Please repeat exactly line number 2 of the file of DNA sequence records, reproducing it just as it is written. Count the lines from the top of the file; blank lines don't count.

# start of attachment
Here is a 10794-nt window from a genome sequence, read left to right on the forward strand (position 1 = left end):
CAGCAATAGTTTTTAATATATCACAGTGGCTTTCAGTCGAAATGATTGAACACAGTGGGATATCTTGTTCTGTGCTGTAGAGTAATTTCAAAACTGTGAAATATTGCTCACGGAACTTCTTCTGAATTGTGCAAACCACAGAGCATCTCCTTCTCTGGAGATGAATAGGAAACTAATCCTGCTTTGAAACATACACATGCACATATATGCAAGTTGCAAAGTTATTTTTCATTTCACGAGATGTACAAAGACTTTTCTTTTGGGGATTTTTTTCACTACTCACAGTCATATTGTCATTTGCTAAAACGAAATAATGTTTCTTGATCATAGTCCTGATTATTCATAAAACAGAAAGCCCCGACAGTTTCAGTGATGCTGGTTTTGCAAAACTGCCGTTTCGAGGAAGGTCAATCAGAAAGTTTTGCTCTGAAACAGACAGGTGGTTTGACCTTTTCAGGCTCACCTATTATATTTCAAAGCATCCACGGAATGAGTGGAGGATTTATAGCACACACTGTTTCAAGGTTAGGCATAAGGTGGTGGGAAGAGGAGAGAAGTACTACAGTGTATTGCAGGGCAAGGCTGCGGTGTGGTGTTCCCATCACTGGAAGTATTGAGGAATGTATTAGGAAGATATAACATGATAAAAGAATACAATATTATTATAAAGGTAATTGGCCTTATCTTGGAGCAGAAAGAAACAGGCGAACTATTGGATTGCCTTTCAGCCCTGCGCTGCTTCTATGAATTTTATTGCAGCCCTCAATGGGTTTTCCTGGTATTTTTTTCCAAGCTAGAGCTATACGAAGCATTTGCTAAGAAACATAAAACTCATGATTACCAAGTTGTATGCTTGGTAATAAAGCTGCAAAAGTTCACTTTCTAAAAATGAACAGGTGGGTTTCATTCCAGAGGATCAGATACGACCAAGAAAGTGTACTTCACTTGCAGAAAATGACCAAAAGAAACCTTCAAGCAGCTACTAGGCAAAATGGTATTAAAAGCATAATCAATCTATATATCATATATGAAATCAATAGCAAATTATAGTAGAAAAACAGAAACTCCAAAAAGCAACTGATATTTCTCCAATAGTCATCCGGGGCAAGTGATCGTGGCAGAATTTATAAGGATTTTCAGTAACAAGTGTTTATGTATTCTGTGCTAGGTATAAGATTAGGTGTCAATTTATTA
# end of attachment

CAGCAATAGTTTTTAATATATCACAGTGGCTTTCAGTCGAAATGATTGAACACAGTGGGATATCTTGTTCTGTGCTGTAGAGTAATTTCAAAACTGTGAAATATTGCTCACGGAACTTCTTCTGAATTGTGCAAACCACAGAGCATCTCCTTCTCTGGAGATGAATAGGAAACTAATCCTGCTTTGAAACATACACATGCACATATATGCAAGTTGCAAAGTTATTTTTCATTTCACGAGATGTACAAAGACTTTTCTTTTGGGGATTTTTTTCACTACTCACAGTCATATTGTCATTTGCTAAAACGAAATAATGTTTCTTGATCATAGTCCTGATTATTCATAAAACAGAAAGCCCCGACAGTTTCAGTGATGCTGGTTTTGCAAAACTGCCGTTTCGAGGAAGGTCAATCAGAAAGTTTTGCTCTGAAACAGACAGGTGGTTTGACCTTTTCAGGCTCACCTATTATATTTCAAAGCATCCACGGAATGAGTGGAGGATTTATAGCACACACTGTTTCAAGGTTAGGCATAAGGTGGTGGGAAGAGGAGAGAAGTACTACAGTGTATTGCAGGGCAAGGCTGCGGTGTGGTGTTCCCATCACTGGAAGTATTGAGGAATGTATTAGGAAGATATAACATGATAAAAGAATACAATATTATTATAAAGGTAATTGGCCTTATCTTGGAGCAGAAAGAAACAGGCGAACTATTGGATTGCCTTTCAGCCCTGCGCTGCTTCTATGAATTTTATTGCAGCCCTCAATGGGTTTTCCTGGTATTTTTTTCCAAGCTAGAGCTATACGAAGCATTTGCTAAGAAACATAAAACTCATGATTACCAAGTTGTATGCTTGGTAATAAAGCTGCAAAAGTTCACTTTCTAAAAATGAACAGGTGGGTTTCATTCCAGAGGATCAGATACGACCAAGAAAGTGTACTTCACTTGCAGAAAATGACCAAAAGAAACCTTCAAGCAGCTACTAGGCAAAATGGTATTAAAAGCATAATCAATCTATATATCATATATGAAATCAATAGCAAATTATAGTAGAAAAACAGAAACTCCAAAAAGCAACTGATATTTCTCCAATAGTCATCCGGGGCAAGTGATCGTGGCAGAATTTATAAGGATTTTCAGTAACAAGTGTTTATGTATTCTGTGCTAGGTATAAGATTAGGTGTCAATTTATTA